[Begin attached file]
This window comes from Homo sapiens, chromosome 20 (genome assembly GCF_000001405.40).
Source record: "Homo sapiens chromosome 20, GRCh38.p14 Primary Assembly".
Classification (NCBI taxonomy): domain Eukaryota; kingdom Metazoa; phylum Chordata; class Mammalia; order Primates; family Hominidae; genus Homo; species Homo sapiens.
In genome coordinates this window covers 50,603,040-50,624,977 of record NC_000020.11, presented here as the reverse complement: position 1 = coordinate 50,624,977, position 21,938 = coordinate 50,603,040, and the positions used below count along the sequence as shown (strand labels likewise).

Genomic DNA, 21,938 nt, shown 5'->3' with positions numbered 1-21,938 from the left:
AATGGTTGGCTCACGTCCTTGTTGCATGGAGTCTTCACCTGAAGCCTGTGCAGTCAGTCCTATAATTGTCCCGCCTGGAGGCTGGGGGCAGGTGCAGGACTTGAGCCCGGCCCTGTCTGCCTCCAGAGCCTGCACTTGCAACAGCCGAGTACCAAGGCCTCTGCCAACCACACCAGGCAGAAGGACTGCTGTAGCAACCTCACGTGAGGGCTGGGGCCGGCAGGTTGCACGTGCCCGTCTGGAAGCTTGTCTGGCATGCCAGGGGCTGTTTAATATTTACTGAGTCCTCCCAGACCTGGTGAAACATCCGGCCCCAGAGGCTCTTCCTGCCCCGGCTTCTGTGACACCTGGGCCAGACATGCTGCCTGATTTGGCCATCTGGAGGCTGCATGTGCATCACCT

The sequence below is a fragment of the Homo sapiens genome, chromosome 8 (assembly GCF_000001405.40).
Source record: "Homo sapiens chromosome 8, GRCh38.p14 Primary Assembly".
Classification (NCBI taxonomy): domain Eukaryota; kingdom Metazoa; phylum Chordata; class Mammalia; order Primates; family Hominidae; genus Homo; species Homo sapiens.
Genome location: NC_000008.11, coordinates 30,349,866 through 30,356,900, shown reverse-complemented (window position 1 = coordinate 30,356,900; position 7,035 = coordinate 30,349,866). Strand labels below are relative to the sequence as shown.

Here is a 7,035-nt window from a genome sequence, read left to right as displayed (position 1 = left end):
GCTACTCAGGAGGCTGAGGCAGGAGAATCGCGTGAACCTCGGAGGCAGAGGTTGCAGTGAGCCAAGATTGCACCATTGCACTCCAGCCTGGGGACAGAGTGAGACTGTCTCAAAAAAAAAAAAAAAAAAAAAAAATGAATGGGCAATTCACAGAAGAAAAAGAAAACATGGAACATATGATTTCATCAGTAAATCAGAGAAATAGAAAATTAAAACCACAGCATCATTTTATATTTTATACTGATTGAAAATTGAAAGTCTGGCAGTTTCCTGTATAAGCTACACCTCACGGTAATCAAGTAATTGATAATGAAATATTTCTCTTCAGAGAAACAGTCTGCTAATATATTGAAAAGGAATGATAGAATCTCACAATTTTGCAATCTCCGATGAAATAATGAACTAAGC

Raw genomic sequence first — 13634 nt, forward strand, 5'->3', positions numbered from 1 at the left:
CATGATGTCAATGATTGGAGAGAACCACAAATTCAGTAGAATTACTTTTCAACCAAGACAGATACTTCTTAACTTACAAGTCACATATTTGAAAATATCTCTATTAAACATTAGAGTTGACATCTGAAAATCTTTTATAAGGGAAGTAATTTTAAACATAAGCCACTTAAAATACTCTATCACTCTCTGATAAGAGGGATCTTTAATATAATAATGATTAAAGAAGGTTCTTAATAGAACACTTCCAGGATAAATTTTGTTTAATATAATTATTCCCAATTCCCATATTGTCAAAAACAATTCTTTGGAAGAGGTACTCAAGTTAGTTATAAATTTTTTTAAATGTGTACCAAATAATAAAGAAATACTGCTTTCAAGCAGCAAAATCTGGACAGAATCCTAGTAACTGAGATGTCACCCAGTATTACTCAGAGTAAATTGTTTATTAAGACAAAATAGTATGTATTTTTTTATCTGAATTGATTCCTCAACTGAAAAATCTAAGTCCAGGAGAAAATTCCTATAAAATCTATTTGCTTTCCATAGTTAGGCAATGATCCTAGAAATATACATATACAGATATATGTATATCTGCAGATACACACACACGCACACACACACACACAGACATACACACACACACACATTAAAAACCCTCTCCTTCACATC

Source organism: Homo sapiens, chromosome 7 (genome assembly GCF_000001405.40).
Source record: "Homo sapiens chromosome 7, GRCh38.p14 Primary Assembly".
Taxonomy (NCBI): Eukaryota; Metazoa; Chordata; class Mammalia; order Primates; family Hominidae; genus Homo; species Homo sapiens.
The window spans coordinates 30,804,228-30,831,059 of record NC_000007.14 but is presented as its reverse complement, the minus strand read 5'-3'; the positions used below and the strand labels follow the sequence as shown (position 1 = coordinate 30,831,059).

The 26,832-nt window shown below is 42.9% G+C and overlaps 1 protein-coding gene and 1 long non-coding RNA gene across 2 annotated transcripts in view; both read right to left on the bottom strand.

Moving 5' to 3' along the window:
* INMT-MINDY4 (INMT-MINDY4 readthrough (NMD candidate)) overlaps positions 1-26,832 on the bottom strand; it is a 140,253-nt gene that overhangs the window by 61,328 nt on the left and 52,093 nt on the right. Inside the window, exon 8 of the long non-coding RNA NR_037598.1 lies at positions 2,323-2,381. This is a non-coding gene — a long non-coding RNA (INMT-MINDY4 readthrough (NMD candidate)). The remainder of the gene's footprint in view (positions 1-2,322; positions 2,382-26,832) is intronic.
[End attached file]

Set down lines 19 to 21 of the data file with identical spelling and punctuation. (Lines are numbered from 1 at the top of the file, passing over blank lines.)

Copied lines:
The 26,832-nt window shown below is 42.9% G+C and overlaps 1 protein-coding gene and 1 long non-coding RNA gene across 2 annotated transcripts in view; both read right to left on the bottom strand.

Moving 5' to 3' along the window:
* INMT-MINDY4 (INMT-MINDY4 readthrough (NMD candidate)) overlaps positions 1-26,832 on the bottom strand; it is a 140,253-nt gene that overhangs the window by 61,328 nt on the left and 52,093 nt on the right. Inside the window, exon 8 of the long non-coding RNA NR_037598.1 lies at positions 2,323-2,381. This is a non-coding gene — a long non-coding RNA (INMT-MINDY4 readthrough (NMD candidate)). The remainder of the gene's footprint in view (positions 1-2,322; positions 2,382-26,832) is intronic.